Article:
Province removes barriers to library access for Indigenous families

by Morinville News Staff

People living on First Nations and Metis Settlements in Alberta will no longer have to pay non-resident fees to access public library services.

The Government of Alberta has allocated more than $670,000 to six regional library systems and three of the large urban libraries to cover non-resident fees for individuals living in Indigenous communities.

Before Friday’s funding announcement, those living on-reserve or on-settlement had to acquire a non-resident library membership to take advantage of the programs and services offered by libraries in neighbouring communities. Locally that fee was $60 plus the cost of the library card itself.

“Libraries are so much more than their books; they are integral community spaces,” said Danielle Larivee, Minister of Municipal Affairs. “It is essential that all Albertans have equitable access to the programs and services these community hubs can offer. Our government is proud to provide this funding that eliminates a financial barrier and makes it easier for everyone to use and enjoy Alberta’s public libraries.”

Following the recommendations of the Truth and Reconciliation Commission, the Alberta government has committed to working with Indigenous leaders and communities to implement the principles and objectives of the UN Declaration on the Rights of Indigenous Peoples.

Colette Poitras, Public Services Manager, Northern Lights Library System and member of the Metis Nation of Alberta was pleased with Friday’s announcement.

“Providing quality library service to people living on reserves and settlements has always been a goal of mine,” she said. “Removing the financial and political barriers to equitable library service is a crucial step in true inclusivity and reconciliation in Alberta. This funding allows libraries to provide First Nations and Metis people with the resources and services they deserve.”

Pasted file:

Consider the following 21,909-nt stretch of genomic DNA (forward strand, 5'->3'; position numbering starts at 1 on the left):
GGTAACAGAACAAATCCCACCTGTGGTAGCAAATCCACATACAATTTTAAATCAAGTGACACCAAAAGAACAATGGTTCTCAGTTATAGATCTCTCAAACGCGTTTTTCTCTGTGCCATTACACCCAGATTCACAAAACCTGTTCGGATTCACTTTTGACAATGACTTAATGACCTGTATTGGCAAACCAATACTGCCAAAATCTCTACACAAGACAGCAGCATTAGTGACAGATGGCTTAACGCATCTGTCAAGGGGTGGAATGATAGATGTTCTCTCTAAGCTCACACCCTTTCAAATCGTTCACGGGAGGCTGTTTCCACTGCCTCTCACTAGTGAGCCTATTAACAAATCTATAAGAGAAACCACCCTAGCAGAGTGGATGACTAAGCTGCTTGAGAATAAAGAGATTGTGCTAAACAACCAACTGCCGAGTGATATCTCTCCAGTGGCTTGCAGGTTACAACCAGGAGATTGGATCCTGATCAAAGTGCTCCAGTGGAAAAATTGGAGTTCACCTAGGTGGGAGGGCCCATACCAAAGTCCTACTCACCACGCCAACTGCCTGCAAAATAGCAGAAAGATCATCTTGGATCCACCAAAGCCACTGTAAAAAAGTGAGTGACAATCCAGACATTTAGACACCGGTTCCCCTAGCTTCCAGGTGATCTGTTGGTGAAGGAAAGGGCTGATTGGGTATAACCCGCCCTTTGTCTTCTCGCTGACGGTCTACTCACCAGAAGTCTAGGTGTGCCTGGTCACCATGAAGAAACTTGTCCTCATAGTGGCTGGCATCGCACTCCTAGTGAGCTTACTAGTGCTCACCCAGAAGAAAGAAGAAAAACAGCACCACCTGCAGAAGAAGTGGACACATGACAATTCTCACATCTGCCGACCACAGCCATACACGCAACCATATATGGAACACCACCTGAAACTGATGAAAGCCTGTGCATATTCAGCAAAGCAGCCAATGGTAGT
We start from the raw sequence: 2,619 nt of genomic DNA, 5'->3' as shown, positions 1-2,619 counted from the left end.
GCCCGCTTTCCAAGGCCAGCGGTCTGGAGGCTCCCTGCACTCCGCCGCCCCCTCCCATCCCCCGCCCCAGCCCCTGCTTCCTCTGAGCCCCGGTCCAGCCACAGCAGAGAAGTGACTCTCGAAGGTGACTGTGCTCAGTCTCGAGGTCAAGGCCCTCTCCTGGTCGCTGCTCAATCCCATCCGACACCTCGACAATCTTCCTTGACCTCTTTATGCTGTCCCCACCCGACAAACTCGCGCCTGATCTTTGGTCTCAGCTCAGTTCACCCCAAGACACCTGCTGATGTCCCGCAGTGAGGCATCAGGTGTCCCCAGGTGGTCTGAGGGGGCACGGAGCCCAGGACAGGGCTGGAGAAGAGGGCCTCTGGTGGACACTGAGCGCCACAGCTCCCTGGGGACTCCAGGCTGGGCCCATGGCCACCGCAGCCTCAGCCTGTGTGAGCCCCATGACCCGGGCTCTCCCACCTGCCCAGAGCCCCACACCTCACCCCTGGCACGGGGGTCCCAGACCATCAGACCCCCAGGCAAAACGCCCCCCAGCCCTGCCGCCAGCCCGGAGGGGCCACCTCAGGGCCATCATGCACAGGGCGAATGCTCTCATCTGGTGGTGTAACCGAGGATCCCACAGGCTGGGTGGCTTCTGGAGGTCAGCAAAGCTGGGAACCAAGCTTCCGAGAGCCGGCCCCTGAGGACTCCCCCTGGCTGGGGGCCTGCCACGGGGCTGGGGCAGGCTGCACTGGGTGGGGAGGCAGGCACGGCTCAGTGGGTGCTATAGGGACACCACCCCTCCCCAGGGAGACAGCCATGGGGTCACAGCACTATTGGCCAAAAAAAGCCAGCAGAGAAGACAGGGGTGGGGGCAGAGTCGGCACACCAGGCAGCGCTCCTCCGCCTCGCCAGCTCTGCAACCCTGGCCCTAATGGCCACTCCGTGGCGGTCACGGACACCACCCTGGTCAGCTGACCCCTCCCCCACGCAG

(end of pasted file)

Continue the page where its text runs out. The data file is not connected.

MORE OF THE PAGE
Library membership enables access to not only books, but also CDs, videos, computers and high-speed internet, and regional programs, including childhood literacy activities, e-content, interlibrary loans, and other initiatives provided via the government-funded Provincial Network of Public Library Service.

The Morinville Community Library is pleased to see the funding removing barriers for residents of nearby Alexander First Nation.

“I was glad to hear of the government’s initiative to provide funding to remove the non-resident fee for First Nations and Metis settlements in Alberta, especially as we have residents of the Alexander First Nations as patrons,” Cramp told Morinville News. “The province is moving towards removing barriers to library access, and this is an important step in that direction. The non-resident fee can be quite expensive when applied to a family ($60 per person), and we have no control over that fee at the local library level. So having that fee waived is very good news indeed.”

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